I warmly recommend you to read – Understanding Context and Reading the Grand Narrative.
I suggest you read the article fully in its place and then come back here for my reflections.
Of course, Catholicism has not really been a traditional religion from some time before the Reformation. Reformations have always seen the need to put religion under centralised control, and what might have been thought of as “organic growth” under theological speculation and trends.
It has always been my belief that liturgical reform alone did not cause the “crisis” in Catholicism, but that the “crisis” is much older and goes back many centuries. I too went along with the traditionalist narrative, but it will not survive critical thought. Theology became autonomous from the liturgy and praxis of the Church, and liturgy became a mere adjunct of canon law. Latterly, liturgy would be regulated by theological developments rather than the old principle as expressed by Prosper of Aquitaine: legem credendi lex statuat supplicandi popularly expressed as Lex orandi lex credendi. The way Christians pray (liturgically) determines what they believe. Scholasticism reversed this axiom and made liturgy subject to developments in theology.
I take a more radical view than someone like Fr Hunwicke, or myself as I wrote my university piece on the Pius V reform of the Roman missal. It was an act of reform that created the precedent for Paul VI’s Missale Romanum of 1969: In conclusion, we wish to give the force of law to all that we have set forth concerning the new Roman Missal. In promulgating the official edition of the Roman Missal, Our predecessor, St. Pius V, presented it as an instrument of liturgical unity and as a witness to the purity of the worship the Church. Pius V allowed the continuation of local uses, and the Roman missal of 1570 was comparatively conservative, but really, the principle was the same. Paul VI went further, and trashed everything outside his new missal, requiring complete uniformity outside of “pastoral adaptations”. The liturgy has its importance, since it is the Church’s “shop window”. Seen from this point of view, the “ordinary form” was in perfect continuity from the “extraordinary form”. Many aspects of the western Catholic tradition were trashed in 1570 and by Counter-Reformation rubricism and legalism.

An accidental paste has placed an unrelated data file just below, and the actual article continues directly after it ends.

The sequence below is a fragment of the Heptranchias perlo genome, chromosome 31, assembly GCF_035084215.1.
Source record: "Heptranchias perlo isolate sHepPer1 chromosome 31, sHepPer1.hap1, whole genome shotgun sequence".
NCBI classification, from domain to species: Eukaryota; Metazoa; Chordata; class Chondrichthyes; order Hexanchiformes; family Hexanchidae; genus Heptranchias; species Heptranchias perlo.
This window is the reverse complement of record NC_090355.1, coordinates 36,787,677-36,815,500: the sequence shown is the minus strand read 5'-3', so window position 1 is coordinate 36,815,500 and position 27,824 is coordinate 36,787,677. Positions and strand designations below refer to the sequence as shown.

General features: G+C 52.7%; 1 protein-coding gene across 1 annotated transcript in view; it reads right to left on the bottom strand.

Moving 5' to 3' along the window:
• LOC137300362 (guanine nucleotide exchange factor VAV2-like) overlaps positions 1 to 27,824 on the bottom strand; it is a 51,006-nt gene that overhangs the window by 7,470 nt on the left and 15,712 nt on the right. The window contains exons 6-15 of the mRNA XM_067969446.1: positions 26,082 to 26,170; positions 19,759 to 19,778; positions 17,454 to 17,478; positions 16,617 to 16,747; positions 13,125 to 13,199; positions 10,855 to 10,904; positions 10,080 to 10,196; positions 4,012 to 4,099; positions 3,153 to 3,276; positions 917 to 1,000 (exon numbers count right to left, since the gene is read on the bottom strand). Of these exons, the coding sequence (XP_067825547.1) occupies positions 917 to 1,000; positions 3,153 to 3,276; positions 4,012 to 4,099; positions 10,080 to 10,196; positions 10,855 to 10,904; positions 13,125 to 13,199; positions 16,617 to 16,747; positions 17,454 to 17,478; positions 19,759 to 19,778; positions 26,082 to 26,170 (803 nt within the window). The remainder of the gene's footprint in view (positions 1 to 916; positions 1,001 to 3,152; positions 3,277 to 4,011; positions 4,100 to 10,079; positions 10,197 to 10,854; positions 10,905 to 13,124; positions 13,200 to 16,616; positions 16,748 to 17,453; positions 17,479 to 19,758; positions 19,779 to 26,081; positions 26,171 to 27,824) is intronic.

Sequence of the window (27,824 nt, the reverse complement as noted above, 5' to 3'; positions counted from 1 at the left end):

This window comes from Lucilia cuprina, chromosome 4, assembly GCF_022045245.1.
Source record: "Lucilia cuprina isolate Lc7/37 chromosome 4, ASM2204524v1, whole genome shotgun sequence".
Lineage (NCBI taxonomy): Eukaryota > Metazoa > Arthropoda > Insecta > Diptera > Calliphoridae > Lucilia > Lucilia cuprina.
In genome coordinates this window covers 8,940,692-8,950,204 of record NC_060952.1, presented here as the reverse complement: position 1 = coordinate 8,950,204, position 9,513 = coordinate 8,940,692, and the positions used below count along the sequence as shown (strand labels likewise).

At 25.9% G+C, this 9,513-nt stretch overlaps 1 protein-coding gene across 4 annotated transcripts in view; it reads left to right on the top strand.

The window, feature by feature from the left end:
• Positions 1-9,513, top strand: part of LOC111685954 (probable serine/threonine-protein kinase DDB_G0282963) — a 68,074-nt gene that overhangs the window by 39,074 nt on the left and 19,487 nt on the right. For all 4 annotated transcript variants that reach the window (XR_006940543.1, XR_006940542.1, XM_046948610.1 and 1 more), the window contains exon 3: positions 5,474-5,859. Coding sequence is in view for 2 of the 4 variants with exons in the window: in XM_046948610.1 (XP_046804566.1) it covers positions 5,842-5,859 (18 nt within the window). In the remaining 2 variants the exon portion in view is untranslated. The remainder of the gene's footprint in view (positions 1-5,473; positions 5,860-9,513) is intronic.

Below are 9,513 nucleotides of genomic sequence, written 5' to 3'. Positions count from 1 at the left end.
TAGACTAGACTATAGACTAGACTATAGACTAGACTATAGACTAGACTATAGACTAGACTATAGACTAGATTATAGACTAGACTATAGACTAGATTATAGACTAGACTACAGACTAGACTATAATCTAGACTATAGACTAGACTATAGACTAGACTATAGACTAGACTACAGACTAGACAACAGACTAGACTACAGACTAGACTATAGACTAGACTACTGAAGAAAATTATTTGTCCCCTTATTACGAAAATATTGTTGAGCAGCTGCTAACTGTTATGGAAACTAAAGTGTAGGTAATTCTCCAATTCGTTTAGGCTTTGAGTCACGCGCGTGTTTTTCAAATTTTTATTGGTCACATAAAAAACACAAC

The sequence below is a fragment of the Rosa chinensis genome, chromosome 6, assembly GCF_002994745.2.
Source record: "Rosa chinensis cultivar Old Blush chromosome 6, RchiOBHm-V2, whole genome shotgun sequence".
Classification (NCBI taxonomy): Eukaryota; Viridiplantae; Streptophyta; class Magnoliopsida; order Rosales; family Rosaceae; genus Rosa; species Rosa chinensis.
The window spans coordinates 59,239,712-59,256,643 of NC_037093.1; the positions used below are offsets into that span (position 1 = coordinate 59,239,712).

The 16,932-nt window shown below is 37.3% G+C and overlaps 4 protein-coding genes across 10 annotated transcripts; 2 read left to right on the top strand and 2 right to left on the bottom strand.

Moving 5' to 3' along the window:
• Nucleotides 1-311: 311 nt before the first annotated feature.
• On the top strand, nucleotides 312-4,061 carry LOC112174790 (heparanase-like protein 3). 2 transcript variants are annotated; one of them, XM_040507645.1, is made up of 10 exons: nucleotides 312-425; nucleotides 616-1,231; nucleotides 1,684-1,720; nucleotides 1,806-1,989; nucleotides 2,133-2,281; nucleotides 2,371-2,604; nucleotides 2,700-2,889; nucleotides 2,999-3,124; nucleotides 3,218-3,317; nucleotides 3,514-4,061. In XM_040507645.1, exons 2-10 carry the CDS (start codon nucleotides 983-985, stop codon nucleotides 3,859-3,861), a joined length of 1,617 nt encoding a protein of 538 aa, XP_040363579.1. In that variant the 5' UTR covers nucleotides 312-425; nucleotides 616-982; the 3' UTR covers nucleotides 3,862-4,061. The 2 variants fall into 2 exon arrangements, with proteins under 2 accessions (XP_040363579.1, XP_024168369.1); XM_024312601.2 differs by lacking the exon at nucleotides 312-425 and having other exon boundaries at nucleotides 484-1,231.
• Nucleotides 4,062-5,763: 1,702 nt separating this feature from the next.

The most radical conclusion to draw would be that western Christianity is dead and the only viable form of traditional sacramental Christianity is Orthodoxy in the Byzantine rite and the various other oriental rites that have continued to be used. Another possible conclusion is to revive pre-Reformation rites and hope they will influence the (marginal) communities using them. Such an idea assumes adequate documentation to be able to do it with an acceptable degree of authenticity without “inventing” or “reconstructing” too much. Another possibility is to go along with the new rites and keep away from theological speculation and teachings, preferring the foi du charbonnier and “keeping out of the engine room”. Yet another possibility is to scrap Christianity altogether as something that has become so distorted that the original idea has been irretrievably lost. Most of us try to make some form of compromise to avoid having to resort to that last radical denial. There is no simple solution, though we should avoid seeking complex ones.
By at least the thirteenth century, the unity of Latin Christianity was coming undone. The Reformation left little doubt that a homogenized Latin Christianity had vanished in the West. So, there was a need to have the law of faith determine the expression of prayer.
Such a notion leaves western Christianity, both “sides” of the Reformation, in a very awkward situation. Restoration is possible or impossible. My own approach is to try, whatever the odds against it, as the only alternative to abandoning Christianity.
Reading, however, does not solve the problem of actually having to do something, to find some model of life that reflects the conviction that reality is not merely the quantifiable, that our greatest purpose for existence far exceeds the limitations of sense perception.
Perhaps Christianity could be reborn in another western culture, one that has suffered complete collapse and return to beginnings. However, in such a scenario, it is unlikely that any knowledge would survive and be transmitted. Such a notion is bleak. Reducing religion to conservatism and liberalism will only accelerate the decline. Perhaps we would do well to look at Christianity in other parts of the world, as different culturally as it is from our own distant roots.
Certainly this article is thought-provoking in the extreme, and can be taken as a warning. It is for us all to decide what we want.